Vessels from conservation group Sea Shepherd will be heading back to the Southern Ocean this summer to try to disrupt the Japanese whaling fleet.
Japanese media reported a whaling fleet left the port of Shimonoseki, in south-western Japan, on Friday to catch 333 Antarctic minke whales.
Sea Shepherd's New Zealand co-ordinator Michael Lawry said the organisation would send vessels to track the fleet down.
While finding them could be tricky in a big area like the Southern Ocean, Mr Lawry said he was confident they would.
"We've got some good techniques," he said.
"Usually we find they are only killing whales in areas where the weather is good, so that's always a good clue, and we've got a couple of vessels to help track them.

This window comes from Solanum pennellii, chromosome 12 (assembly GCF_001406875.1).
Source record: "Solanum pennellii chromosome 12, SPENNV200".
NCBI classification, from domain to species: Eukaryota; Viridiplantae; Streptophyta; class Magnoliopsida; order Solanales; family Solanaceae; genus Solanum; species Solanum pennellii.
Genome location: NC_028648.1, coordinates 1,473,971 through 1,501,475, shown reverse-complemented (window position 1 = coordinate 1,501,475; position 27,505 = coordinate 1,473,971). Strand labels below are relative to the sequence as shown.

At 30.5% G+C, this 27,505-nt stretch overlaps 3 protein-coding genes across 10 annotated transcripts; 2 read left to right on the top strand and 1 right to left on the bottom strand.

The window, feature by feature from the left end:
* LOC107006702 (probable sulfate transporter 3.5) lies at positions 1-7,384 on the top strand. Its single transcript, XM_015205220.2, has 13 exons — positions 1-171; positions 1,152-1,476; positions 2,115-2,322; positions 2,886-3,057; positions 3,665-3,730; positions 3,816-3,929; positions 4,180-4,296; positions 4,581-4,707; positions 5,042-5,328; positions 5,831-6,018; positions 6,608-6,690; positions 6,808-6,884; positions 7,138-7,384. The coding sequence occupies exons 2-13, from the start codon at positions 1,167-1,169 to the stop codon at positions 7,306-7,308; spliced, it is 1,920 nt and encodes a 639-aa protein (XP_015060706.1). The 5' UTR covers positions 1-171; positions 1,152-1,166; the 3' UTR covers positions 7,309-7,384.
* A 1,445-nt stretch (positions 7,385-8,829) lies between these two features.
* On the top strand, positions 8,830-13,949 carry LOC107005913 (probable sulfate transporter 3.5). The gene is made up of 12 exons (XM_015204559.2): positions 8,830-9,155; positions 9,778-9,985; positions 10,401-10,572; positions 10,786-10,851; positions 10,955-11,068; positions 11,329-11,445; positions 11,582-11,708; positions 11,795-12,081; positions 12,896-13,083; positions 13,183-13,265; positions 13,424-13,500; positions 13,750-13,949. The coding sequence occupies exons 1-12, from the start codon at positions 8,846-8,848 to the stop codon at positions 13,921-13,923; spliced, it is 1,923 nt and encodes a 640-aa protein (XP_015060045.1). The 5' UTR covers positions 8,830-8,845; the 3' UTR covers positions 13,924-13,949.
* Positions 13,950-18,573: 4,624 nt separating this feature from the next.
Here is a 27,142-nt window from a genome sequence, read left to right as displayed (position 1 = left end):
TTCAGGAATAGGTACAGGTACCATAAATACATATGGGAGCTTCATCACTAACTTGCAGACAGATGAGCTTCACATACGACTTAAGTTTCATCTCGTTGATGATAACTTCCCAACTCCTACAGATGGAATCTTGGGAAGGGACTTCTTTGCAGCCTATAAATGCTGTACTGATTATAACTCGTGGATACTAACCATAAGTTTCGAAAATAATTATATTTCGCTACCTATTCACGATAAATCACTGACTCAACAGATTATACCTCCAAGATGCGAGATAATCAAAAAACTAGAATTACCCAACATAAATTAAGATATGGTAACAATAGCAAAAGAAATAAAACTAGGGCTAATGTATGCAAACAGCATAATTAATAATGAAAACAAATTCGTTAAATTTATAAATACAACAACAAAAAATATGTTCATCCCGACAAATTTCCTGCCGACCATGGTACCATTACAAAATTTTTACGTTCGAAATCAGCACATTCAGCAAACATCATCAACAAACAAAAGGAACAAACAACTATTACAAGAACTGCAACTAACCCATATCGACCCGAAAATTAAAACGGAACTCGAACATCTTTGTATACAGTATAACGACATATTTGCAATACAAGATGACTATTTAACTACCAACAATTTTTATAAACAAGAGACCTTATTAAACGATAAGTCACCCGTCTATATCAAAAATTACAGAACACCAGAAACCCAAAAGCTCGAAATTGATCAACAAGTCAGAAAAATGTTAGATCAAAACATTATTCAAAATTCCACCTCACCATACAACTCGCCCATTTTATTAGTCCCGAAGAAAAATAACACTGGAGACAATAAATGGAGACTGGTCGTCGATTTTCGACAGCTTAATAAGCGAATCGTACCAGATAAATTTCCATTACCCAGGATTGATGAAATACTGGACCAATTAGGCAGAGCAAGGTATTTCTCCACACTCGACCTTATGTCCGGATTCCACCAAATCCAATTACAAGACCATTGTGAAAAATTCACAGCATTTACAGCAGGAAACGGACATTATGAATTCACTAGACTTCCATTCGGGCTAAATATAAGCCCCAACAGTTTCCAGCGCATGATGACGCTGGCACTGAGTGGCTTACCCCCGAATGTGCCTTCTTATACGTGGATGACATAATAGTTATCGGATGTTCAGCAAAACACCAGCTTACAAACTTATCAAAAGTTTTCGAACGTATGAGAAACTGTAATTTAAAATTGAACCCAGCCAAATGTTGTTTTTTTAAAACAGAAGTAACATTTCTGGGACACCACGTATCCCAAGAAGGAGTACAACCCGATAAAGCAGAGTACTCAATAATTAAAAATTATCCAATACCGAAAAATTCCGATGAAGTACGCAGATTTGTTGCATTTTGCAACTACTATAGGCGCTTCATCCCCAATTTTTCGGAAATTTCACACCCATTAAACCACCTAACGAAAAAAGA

"We usually do find the fleet within a couple of weeks, so we've got luck on our side as well."
Mr Lawry said Sea Shepherd also had a new long-range high-speed vessel, the Ocean Warrior.
"What it means is that we can out-run them and we can go faster than any vessels in their fleet and we can last the distance, so I think they're up against it this year."
Mr Lawry said Sea Shepherd would be trying to disrupt harpoon ships with, for example, water cannons, to stop them from killing whales.
Yesterday, Prime Minister John Key said New Zealand had taken a strong stand against whaling and was supported by the International Whaling Commission.
He said the hunt was not legitimate.
Foreign Minister Murray McCully has also deplored Japan's actions.